Last year, I sold a brand new teal colored Gameboy for about $300. A few weeks later I was notified that the item was refunded. I set up a reminder on my smartphone for 45 days later to check on the status of the return. When I found out that the item was never returned, I opened up a case with Amazon and was quickly reimbursed the full sales price. Double checking your returned items is worth your time no matter the price of the item.

Do you have a story about a returned item that you were able to recoup your losses on?

13 responses to “How to Handle FBA Returns & Minimize Loss

  1. Interesting!

    This prompted me to go look at a very expensive item I sold that was refunded – over $400, much to my chagrin. Turns out that it is showing as “sellable,” but the customer said it was “defective.” I guess she just wanted free shipping back. It’s unlikely I’ll be able to sell it again, though, until Christmas, since it’s a specialty item.

  2. another great tip to use phone’s remind. Many thanks

  3. Georgene, I’m glad that it was returned as sellable and not defective or damaged. At least you have that going for you… and with the small storage fees, it’s worth it to let it sit all year and pray for an “out of season” sale. I have those all the time!

  4. You’re welcome DNTMb!

  5. Is there a link to go to where we can review all the items that were refunded, to see if they have or have not been returned to Amazon?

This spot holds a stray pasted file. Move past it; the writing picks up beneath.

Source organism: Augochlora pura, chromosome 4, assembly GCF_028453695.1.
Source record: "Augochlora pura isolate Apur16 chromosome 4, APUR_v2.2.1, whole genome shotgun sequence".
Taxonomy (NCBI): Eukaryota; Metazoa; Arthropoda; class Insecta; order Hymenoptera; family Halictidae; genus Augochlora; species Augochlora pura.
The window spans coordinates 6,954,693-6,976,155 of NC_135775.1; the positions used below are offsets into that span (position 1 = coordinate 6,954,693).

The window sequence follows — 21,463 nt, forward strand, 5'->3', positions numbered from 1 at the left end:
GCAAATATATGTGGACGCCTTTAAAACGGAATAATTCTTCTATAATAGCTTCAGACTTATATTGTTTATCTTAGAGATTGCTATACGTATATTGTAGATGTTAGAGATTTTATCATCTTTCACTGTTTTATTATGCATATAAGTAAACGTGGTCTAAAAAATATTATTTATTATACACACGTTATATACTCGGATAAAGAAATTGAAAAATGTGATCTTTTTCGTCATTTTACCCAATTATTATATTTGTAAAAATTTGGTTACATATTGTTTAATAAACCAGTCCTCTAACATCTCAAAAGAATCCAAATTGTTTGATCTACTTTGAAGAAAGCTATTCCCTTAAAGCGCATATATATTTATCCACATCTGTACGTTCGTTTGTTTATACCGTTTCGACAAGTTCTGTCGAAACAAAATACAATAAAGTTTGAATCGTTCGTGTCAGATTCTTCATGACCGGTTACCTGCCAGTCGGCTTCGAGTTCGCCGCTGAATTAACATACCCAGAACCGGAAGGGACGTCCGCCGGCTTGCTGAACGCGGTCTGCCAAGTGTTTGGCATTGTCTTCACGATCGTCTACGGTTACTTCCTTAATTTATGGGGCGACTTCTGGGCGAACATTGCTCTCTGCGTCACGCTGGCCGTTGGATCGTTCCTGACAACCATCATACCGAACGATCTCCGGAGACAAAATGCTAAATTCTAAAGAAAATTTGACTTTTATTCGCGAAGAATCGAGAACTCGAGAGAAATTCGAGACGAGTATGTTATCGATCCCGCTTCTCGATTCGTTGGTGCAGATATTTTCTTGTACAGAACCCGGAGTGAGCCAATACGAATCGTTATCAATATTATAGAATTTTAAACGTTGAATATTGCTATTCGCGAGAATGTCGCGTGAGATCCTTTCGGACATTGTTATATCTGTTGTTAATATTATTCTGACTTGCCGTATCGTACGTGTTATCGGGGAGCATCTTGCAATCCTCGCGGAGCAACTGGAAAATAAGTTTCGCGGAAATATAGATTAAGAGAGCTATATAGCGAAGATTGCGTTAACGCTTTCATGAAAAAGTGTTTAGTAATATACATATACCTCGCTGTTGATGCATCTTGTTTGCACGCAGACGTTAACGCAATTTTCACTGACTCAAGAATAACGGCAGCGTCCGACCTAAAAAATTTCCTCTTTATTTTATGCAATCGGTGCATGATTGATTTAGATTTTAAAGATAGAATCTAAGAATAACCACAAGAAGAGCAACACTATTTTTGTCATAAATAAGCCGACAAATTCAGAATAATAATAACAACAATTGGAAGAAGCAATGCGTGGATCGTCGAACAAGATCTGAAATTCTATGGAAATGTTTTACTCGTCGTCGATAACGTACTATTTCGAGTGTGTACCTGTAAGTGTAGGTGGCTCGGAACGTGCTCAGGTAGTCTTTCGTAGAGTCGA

6. Andrew Cassinelli

    In addition to monitoring for returned items, another important task is to verify you are given the proper reimbursement.

    I sold four grocery items in three transactions to a customer. A month later the requested a refund, and 45 days later they still hadn’t returned the product. I was issued a reimbursement, but it was a fraction of the return amount, so I was still losing money and the customer had kept my products. I owned a case with Amazon and was issued an additional reimbursement.

    It seems Amazon may keep commission on the refund reimbursement because the reimbursment never matches the refund given to the customer.

    • Usually, the refund we get is the amount that is refunded to the buyer minus the Amazon fees… so If the seller is refunded $20, but then never returns the item, then we’d be reimbursed around $15 ($20 minus the $5 amazon fees). If there is ever any big discrepancy, I always open up a case and ask amazon to explain why the reimbursement was so low, and they usually give me a little more. It never hurts to ask.

  7. I find your information very helpfull.
    Thanks Charlie Nave

  8. Hi Stephen- Thanks for the article. One question: when I visit the returns report, it is only showing me the returns that have actually physically come back to the warehouse. It isn’t showing my items that were credited for return but haven’t come back. (i.e.- I received notification this week that a plush dog was credited to a customer as a return, but that dog isn’t showing up in the report.) There are several items like that missing from the report.
    Do you know where I can see those items?

Leave a Reply

Your email address will not be published. Required fields are marked *

You may use these HTML tags and attributes: <a href="" title=""> <abbr title=""> <acronym title=""> <b> <blockquote cite=""> <cite> <code> <del datetime=""> <em> <i> <q cite=""> <strike> <strong>